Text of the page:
And how are ordinary people supposed to become owners, not just of "the corporations," but of all agricultural, industrial, and commercial capital, to say nothing of their own homes and the land itself? That's the simplest part, though probably not very easy, considering the ossified financial and economic thinking that got Ireland (and the United States) into this mess in the first place.

To start, let's talk about the money. As Cyrano said in Rostand's play, "You speak the first word of intelligence!" The usual assumption is that the only way to finance new capital formation — and thus acquisition of capital by those who presently do not own capital — is to cut consumption, accumulate money savings, and then invest.

Not so, as Moulton explained in The Formation of Capital (1935) that, while certainly not as witty and entertaining — or as dangerous — as everybody's favorite big-nosed Gascon, certainly speaks words of intelligence. Financing for both new and replacement capital can be obtained through the expansion of commercial bank credit — for which, significantly, existing accumulations of savings are not required for anything other than as collateral.

By companies and individuals discounting and rediscounting bills of exchange at commercial banks, which can in turn rediscount such qualified paper at the central bank, there will always be sufficient credit available for all financially feasible investment without first having to cut consumption and save. This is why Kelso and Adler called their refinement of Moulton's work "A Proposal to Free Economic Growth from the Slavery of [Past] Savings" — the subtitle of their second collaboration, The New Capitalists.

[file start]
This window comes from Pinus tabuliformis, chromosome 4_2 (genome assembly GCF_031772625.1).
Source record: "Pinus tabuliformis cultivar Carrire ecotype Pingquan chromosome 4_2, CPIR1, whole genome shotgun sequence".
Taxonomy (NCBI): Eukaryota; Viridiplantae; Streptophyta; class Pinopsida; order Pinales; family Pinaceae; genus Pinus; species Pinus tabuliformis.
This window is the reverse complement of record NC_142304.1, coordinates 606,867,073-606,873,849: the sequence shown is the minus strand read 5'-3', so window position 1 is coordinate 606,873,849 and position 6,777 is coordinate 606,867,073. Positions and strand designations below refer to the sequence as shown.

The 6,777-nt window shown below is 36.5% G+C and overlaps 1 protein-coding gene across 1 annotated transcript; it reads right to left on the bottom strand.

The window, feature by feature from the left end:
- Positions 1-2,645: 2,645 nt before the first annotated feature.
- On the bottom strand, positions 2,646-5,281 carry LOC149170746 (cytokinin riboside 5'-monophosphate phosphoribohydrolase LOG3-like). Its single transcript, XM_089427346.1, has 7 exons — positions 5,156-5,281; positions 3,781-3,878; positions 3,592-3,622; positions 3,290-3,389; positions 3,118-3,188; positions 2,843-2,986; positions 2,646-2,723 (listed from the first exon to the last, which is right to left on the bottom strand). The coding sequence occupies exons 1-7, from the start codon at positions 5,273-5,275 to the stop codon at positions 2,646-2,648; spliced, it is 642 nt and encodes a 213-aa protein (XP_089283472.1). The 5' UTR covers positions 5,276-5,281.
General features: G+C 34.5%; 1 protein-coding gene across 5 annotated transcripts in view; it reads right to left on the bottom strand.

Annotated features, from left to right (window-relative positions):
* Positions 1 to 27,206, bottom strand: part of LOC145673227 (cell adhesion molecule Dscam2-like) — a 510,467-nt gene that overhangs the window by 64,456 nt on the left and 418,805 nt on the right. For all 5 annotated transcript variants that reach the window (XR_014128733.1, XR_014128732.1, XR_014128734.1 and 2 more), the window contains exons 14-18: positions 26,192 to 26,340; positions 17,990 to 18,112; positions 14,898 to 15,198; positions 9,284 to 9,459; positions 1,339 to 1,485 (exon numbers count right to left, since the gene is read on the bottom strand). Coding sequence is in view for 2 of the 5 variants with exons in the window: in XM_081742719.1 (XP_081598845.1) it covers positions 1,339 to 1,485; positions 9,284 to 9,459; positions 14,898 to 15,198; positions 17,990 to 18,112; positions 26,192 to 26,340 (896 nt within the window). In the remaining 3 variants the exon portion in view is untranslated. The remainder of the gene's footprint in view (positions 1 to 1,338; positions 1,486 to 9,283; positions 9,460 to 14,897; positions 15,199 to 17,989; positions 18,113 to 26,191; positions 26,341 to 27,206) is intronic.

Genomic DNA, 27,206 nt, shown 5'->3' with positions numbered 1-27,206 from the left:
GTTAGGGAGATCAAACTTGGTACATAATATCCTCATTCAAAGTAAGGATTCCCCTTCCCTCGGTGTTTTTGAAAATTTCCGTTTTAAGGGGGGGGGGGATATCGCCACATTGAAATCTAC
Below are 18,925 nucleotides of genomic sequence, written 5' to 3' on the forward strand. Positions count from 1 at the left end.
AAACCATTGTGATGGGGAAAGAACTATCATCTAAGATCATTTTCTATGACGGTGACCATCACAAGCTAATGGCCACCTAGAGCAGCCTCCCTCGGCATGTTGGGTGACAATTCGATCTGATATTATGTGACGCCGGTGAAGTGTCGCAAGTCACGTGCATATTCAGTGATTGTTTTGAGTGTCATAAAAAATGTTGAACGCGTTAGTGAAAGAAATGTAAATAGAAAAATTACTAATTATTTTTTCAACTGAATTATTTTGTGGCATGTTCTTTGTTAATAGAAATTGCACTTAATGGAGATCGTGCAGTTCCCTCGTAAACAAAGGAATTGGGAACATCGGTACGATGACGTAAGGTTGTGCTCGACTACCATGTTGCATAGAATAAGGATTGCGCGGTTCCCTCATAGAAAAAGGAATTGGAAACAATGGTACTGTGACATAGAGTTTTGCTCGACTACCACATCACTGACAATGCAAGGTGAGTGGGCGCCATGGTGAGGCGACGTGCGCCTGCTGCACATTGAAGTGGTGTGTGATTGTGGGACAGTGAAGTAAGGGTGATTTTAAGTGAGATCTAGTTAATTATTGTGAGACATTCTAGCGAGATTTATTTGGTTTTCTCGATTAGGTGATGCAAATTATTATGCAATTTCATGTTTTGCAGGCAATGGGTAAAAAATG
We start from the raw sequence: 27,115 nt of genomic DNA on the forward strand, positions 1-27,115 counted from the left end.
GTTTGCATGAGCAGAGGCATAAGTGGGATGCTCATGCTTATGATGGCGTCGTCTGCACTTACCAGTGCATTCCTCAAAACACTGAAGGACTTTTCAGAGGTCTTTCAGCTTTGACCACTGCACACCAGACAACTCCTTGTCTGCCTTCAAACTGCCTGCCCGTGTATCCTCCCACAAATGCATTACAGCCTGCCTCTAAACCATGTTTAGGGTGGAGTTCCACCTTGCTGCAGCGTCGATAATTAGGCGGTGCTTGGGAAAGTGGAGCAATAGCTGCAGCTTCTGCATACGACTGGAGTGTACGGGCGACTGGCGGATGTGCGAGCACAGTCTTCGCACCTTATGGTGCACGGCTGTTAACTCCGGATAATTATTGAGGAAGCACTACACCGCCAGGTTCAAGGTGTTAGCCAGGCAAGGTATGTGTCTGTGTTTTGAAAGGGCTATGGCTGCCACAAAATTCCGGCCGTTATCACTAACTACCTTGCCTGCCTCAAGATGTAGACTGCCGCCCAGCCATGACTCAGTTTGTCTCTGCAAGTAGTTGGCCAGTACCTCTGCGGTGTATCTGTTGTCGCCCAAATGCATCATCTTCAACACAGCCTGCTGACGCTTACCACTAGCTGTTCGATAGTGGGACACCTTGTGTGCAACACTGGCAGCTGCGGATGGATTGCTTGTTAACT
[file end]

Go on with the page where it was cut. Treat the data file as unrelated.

The Center for Economic and Social Justice has applied Kelso and Adler's principles in developing "Capital Homesteading," a proposal that would make it possible for every man, woman, and child in a country to accumulate capital purchased on credit sufficient to meet common domestic needs adequately. Other vehicles have also been developed, such as the Homeowners Equity Corporation, or "HEC," and the Citizens Land Bank, or "CLB."

By means of these financing and ownership vehicles (particularly adaptable to the Irish situation), plain old "ordinary" people could become direct owners of their own homes and of the land and infrastructure in their communities. Actual flesh-and-blood people would thereby derive the benefits of ownership instead of it going to some absentee landlord, a faceless financial institution, or a spendthrift bureaucrat at Dublin Castle.